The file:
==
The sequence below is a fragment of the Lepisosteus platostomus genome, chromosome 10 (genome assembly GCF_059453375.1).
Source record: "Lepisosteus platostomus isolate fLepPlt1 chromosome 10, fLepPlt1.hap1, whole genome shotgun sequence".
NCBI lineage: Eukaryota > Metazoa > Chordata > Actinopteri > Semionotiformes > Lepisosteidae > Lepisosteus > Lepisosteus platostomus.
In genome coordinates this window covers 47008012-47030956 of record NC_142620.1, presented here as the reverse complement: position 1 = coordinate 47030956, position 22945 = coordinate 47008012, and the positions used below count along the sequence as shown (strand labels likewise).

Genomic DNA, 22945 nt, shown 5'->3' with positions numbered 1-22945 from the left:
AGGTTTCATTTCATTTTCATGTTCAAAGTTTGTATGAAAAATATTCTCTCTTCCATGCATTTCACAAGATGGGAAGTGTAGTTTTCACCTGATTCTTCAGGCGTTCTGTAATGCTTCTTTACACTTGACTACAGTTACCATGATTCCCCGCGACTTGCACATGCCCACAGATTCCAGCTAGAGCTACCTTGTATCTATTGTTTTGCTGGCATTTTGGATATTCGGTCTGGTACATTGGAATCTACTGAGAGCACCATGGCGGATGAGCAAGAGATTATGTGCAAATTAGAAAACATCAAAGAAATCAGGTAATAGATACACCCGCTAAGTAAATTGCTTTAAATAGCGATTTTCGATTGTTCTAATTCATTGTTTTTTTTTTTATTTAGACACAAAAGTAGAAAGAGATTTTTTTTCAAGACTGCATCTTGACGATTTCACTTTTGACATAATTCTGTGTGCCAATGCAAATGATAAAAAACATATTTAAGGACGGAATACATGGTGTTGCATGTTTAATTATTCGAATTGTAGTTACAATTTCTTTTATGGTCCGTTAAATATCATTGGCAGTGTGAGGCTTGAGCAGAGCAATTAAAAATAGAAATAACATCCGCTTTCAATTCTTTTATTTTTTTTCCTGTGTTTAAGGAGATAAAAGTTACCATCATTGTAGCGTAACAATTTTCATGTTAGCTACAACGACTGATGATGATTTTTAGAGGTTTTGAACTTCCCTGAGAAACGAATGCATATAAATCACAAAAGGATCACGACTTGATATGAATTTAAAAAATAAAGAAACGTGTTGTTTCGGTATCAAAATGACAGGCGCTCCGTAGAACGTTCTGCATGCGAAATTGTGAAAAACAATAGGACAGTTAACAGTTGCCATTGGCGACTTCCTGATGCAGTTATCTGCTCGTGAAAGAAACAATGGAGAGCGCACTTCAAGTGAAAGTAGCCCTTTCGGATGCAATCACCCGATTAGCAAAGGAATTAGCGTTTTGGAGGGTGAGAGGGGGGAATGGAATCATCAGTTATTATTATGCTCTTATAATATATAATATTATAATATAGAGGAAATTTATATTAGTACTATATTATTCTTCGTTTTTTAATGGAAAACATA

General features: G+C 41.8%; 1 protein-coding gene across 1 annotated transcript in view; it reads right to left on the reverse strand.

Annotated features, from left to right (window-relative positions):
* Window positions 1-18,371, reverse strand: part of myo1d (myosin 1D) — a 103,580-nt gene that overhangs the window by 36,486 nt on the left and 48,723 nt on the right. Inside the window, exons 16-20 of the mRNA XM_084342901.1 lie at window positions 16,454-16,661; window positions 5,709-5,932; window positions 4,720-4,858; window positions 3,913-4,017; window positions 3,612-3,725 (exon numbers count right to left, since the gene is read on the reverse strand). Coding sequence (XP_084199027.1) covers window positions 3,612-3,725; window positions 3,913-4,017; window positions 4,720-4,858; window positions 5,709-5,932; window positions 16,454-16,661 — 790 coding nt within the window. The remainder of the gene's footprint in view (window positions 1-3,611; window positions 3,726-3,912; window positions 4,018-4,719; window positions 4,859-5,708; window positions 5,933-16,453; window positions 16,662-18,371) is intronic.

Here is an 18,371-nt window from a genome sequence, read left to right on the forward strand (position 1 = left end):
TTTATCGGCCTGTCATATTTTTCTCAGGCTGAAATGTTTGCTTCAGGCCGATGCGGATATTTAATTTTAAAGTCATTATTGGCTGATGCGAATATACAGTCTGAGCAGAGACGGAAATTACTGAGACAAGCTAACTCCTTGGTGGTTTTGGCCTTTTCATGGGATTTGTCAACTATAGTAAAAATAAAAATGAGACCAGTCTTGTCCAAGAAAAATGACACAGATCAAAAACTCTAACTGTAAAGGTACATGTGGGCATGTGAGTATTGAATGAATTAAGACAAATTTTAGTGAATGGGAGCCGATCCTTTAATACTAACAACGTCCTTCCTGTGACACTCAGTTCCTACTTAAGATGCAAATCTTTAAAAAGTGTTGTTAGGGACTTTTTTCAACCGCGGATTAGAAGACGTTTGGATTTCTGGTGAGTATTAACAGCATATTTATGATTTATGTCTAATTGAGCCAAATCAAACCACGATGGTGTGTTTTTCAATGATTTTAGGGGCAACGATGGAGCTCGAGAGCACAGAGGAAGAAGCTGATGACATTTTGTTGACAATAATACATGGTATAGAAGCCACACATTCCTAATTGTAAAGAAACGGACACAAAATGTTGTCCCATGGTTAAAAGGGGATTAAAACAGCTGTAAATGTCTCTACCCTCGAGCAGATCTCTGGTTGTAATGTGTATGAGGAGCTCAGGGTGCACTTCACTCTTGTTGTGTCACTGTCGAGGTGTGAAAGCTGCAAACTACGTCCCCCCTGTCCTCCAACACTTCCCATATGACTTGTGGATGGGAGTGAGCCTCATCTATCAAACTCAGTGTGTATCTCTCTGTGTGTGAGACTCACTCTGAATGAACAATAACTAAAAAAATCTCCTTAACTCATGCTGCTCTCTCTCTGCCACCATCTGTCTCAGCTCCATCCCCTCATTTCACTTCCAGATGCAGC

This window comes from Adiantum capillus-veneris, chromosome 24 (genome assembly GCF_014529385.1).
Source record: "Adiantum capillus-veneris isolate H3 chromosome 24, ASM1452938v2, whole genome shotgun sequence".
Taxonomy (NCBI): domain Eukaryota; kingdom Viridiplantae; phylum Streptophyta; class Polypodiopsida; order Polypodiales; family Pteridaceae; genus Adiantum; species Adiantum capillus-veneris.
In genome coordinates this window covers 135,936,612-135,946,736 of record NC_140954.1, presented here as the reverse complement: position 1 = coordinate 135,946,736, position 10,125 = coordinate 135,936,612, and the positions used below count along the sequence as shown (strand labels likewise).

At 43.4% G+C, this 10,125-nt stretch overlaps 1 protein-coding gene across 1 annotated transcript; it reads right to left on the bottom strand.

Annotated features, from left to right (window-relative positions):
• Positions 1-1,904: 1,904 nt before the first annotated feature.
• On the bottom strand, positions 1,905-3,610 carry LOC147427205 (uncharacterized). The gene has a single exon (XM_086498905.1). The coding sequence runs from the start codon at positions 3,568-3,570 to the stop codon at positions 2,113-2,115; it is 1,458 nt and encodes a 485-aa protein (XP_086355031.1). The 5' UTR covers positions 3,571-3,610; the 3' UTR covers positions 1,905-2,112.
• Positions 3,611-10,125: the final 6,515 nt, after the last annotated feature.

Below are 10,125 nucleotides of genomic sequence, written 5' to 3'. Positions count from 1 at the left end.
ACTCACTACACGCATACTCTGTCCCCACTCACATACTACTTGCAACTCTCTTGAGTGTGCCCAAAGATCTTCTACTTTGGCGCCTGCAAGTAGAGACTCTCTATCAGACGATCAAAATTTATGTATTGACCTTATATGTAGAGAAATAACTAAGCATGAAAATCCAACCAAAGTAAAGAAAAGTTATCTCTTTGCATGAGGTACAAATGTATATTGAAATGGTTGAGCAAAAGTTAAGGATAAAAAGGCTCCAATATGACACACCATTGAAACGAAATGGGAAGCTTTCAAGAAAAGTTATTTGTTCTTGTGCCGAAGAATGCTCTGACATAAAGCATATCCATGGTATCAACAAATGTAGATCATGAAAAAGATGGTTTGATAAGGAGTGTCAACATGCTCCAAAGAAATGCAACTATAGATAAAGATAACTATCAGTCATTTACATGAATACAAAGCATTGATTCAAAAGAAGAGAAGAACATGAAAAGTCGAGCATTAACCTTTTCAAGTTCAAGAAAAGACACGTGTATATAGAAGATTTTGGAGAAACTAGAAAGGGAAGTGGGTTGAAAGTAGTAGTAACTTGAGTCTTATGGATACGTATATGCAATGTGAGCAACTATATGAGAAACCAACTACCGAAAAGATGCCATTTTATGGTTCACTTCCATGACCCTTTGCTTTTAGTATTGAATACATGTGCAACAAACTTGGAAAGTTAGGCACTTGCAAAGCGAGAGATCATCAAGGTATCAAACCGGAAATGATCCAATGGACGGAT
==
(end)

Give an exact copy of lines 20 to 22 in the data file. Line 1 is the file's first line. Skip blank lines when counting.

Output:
• Positions 3,611-10,125: the final 6,515 nt, after the last annotated feature.

Below are 10,125 nucleotides of genomic sequence, written 5' to 3'. Positions count from 1 at the left end.
ACTCACTACACGCATACTCTGTCCCCACTCACATACTACTTGCAACTCTCTTGAGTGTGCCCAAAGATCTTCTACTTTGGCGCCTGCAAGTAGAGACTCTCTATCAGACGATCAAAATTTATGTATTGACCTTATATGTAGAGAAATAACTAAGCATGAAAATCCAACCAAAGTAAAGAAAAGTTATCTCTTTGCATGAGGTACAAATGTATATTGAAATGGTTGAGCAAAAGTTAAGGATAAAAAGGCTCCAATATGACACACCATTGAAACGAAATGGGAAGCTTTCAAGAAAAGTTATTTGTTCTTGTGCCGAAGAATGCTCTGACATAAAGCATATCCATGGTATCAACAAATGTAGATCATGAAAAAGATGGTTTGATAAGGAGTGTCAACATGCTCCAAAGAAATGCAACTATAGATAAAGATAACTATCAGTCATTTACATGAATACAAAGCATTGATTCAAAAGAAGAGAAGAACATGAAAAGTCGAGCATTAACCTTTTCAAGTTCAAGAAAAGACACGTGTATATAGAAGATTTTGGAGAAACTAGAAAGGGAAGTGGGTTGAAAGTAGTAGTAACTTGAGTCTTATGGATACGTATATGCAATGTGAGCAACTATATGAGAAACCAACTACCGAAAAGATGCCATTTTATGGTTCACTTCCATGACCCTTTGCTTTTAGTATTGAATACATGTGCAACAAACTTGGAAAGTTAGGCACTTGCAAAGCGAGAGATCATCAAGGTATCAAACCGGAAATGATCCAATGGACGGAT